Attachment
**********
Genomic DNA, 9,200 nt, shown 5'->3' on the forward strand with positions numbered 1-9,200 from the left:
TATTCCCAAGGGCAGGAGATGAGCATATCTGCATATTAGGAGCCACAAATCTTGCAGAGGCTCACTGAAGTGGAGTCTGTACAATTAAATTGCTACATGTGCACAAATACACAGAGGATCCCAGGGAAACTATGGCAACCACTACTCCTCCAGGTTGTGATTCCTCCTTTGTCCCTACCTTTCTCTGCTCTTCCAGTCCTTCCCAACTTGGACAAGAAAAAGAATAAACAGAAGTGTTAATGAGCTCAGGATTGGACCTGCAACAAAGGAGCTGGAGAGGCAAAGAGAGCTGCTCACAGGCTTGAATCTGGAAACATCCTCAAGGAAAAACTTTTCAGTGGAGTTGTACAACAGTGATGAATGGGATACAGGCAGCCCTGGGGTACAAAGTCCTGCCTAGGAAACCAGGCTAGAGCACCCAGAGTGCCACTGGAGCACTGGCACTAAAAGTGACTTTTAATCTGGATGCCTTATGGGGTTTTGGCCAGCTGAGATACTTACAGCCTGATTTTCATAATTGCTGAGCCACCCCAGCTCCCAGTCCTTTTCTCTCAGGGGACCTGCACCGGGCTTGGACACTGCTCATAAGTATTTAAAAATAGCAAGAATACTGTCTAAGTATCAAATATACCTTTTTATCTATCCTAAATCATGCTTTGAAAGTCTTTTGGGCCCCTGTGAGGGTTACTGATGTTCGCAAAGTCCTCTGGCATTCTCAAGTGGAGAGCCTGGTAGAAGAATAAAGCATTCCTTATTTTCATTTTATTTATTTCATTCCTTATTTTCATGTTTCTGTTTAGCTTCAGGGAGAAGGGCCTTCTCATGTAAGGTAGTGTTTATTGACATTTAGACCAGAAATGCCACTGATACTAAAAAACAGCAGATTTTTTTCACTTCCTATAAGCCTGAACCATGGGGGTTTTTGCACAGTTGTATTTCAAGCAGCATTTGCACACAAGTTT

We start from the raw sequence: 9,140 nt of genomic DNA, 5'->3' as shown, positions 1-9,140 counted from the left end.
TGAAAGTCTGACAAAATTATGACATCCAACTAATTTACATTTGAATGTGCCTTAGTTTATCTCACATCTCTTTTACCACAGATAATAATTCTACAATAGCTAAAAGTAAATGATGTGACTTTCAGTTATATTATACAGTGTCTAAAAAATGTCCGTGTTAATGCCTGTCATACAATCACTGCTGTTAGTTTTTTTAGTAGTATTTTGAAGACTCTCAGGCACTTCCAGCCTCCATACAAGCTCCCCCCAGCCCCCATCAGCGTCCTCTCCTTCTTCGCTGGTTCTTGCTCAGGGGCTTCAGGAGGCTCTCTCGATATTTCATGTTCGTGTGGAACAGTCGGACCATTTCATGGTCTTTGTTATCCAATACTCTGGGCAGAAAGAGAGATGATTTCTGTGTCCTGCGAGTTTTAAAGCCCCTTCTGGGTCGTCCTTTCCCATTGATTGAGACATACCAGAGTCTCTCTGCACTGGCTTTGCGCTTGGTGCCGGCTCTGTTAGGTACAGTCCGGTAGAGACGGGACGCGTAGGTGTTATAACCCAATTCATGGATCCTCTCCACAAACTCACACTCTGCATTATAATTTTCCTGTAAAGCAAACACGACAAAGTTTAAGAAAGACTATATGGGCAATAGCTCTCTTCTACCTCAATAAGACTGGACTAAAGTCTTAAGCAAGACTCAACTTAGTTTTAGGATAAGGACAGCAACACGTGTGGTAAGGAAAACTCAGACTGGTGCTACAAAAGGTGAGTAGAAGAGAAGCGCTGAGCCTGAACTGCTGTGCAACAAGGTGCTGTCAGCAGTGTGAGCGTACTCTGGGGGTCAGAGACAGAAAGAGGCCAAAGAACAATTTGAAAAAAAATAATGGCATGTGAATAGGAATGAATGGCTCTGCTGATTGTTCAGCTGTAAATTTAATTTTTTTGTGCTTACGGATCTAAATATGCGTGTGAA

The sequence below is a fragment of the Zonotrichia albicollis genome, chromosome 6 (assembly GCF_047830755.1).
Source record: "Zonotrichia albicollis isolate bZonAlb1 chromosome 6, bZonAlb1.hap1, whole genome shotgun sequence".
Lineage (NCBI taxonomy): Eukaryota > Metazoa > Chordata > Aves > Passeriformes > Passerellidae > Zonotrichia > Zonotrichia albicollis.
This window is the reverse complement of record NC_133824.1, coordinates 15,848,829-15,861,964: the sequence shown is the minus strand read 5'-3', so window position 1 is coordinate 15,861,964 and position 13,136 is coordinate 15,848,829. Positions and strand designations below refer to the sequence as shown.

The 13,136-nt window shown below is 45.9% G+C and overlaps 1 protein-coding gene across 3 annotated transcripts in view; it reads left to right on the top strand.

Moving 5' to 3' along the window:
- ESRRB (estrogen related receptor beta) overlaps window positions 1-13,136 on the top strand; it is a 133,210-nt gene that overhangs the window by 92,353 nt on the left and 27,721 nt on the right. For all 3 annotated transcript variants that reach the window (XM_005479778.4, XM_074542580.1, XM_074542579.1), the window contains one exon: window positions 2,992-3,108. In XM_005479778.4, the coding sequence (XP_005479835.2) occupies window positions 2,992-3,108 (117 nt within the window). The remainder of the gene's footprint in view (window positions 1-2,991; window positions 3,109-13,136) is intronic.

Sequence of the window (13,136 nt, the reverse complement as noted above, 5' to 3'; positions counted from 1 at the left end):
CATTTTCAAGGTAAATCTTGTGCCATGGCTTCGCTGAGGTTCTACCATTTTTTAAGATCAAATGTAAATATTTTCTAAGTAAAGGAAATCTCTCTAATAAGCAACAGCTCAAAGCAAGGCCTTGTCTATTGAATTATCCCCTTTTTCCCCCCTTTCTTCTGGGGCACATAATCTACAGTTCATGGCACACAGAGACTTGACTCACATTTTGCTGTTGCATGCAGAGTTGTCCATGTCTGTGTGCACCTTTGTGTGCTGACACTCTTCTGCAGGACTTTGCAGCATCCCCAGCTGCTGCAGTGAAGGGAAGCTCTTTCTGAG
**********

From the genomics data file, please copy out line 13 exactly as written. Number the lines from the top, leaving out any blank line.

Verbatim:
CATTTTCAAGGTAAATCTTGTGCCATGGCTTCGCTGAGGTTCTACCATTTTTTAAGATCAAATGTAAATATTTTCTAAGTAAAGGAAATCTCTCTAATAAGCAACAGCTCAAAGCAAGGCCTTGTCTATTGAATTATCCCCTTTTTCCCCCCTTTCTTCTGGGGCACATAATCTACAGTTCATGGCACACAGAGACTTGACTCACATTTTGCTGTTGCATGCAGAGTTGTCCATGTCTGTGTGCACCTTTGTGTGCTGACACTCTTCTGCAGGACTTTGCAGCATCCCCAGCTGCTGCAGTGAAGGGAAGCTCTTTCTGAG